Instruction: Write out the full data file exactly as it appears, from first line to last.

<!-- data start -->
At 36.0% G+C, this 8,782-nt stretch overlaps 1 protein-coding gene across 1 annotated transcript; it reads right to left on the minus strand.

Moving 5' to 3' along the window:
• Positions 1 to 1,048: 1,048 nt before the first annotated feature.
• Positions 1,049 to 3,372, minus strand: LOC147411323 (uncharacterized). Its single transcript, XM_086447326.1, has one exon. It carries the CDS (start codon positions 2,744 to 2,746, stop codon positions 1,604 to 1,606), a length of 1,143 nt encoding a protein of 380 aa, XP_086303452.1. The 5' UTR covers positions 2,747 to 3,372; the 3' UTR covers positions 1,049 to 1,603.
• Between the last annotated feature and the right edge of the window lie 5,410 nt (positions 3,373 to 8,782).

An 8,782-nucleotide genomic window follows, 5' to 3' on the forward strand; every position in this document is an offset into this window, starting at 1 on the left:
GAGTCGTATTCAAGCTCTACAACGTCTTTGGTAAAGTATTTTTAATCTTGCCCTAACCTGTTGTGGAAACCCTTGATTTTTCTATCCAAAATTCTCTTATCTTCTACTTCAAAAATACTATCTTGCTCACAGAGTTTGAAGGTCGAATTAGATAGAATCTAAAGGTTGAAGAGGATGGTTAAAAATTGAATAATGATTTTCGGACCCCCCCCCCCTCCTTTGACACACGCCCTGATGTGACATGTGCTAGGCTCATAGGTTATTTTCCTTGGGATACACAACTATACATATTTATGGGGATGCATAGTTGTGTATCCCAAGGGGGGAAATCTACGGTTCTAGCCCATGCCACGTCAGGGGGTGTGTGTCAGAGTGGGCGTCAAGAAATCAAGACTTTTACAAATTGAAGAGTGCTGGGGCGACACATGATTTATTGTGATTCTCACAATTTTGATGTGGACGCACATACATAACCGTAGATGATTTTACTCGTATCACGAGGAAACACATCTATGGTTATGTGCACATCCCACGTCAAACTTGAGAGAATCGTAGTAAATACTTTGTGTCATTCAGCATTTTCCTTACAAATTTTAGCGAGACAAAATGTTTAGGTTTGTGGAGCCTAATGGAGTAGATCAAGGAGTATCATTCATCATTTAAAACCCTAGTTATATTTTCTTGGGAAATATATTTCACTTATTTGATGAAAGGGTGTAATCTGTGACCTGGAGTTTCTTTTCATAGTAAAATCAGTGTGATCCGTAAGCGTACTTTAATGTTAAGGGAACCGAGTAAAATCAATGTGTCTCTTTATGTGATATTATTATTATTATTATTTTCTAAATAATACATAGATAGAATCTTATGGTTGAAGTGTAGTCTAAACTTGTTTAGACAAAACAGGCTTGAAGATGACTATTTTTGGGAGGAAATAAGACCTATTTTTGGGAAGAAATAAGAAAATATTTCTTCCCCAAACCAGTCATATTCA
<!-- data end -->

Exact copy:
At 36.0% G+C, this 8,782-nt stretch overlaps 1 protein-coding gene across 1 annotated transcript; it reads right to left on the minus strand.

Moving 5' to 3' along the window:
• Positions 1 to 1,048: 1,048 nt before the first annotated feature.
• Positions 1,049 to 3,372, minus strand: LOC147411323 (uncharacterized). Its single transcript, XM_086447326.1, has one exon. It carries the CDS (start codon positions 2,744 to 2,746, stop codon positions 1,604 to 1,606), a length of 1,143 nt encoding a protein of 380 aa, XP_086303452.1. The 5' UTR covers positions 2,747 to 3,372; the 3' UTR covers positions 1,049 to 1,603.
• Between the last annotated feature and the right edge of the window lie 5,410 nt (positions 3,373 to 8,782).

An 8,782-nucleotide genomic window follows, 5' to 3' on the forward strand; every position in this document is an offset into this window, starting at 1 on the left:
GAGTCGTATTCAAGCTCTACAACGTCTTTGGTAAAGTATTTTTAATCTTGCCCTAACCTGTTGTGGAAACCCTTGATTTTTCTATCCAAAATTCTCTTATCTTCTACTTCAAAAATACTATCTTGCTCACAGAGTTTGAAGGTCGAATTAGATAGAATCTAAAGGTTGAAGAGGATGGTTAAAAATTGAATAATGATTTTCGGACCCCCCCCCCCTCCTTTGACACACGCCCTGATGTGACATGTGCTAGGCTCATAGGTTATTTTCCTTGGGATACACAACTATACATATTTATGGGGATGCATAGTTGTGTATCCCAAGGGGGGAAATCTACGGTTCTAGCCCATGCCACGTCAGGGGGTGTGTGTCAGAGTGGGCGTCAAGAAATCAAGACTTTTACAAATTGAAGAGTGCTGGGGCGACACATGATTTATTGTGATTCTCACAATTTTGATGTGGACGCACATACATAACCGTAGATGATTTTACTCGTATCACGAGGAAACACATCTATGGTTATGTGCACATCCCACGTCAAACTTGAGAGAATCGTAGTAAATACTTTGTGTCATTCAGCATTTTCCTTACAAATTTTAGCGAGACAAAATGTTTAGGTTTGTGGAGCCTAATGGAGTAGATCAAGGAGTATCATTCATCATTTAAAACCCTAGTTATATTTTCTTGGGAAATATATTTCACTTATTTGATGAAAGGGTGTAATCTGTGACCTGGAGTTTCTTTTCATAGTAAAATCAGTGTGATCCGTAAGCGTACTTTAATGTTAAGGGAACCGAGTAAAATCAATGTGTCTCTTTATGTGATATTATTATTATTATTATTTTCTAAATAATACATAGATAGAATCTTATGGTTGAAGTGTAGTCTAAACTTGTTTAGACAAAACAGGCTTGAAGATGACTATTTTTGGGAGGAAATAAGACCTATTTTTGGGAAGAAATAAGAAAATATTTCTTCCCCAAACCAGTCATATTCA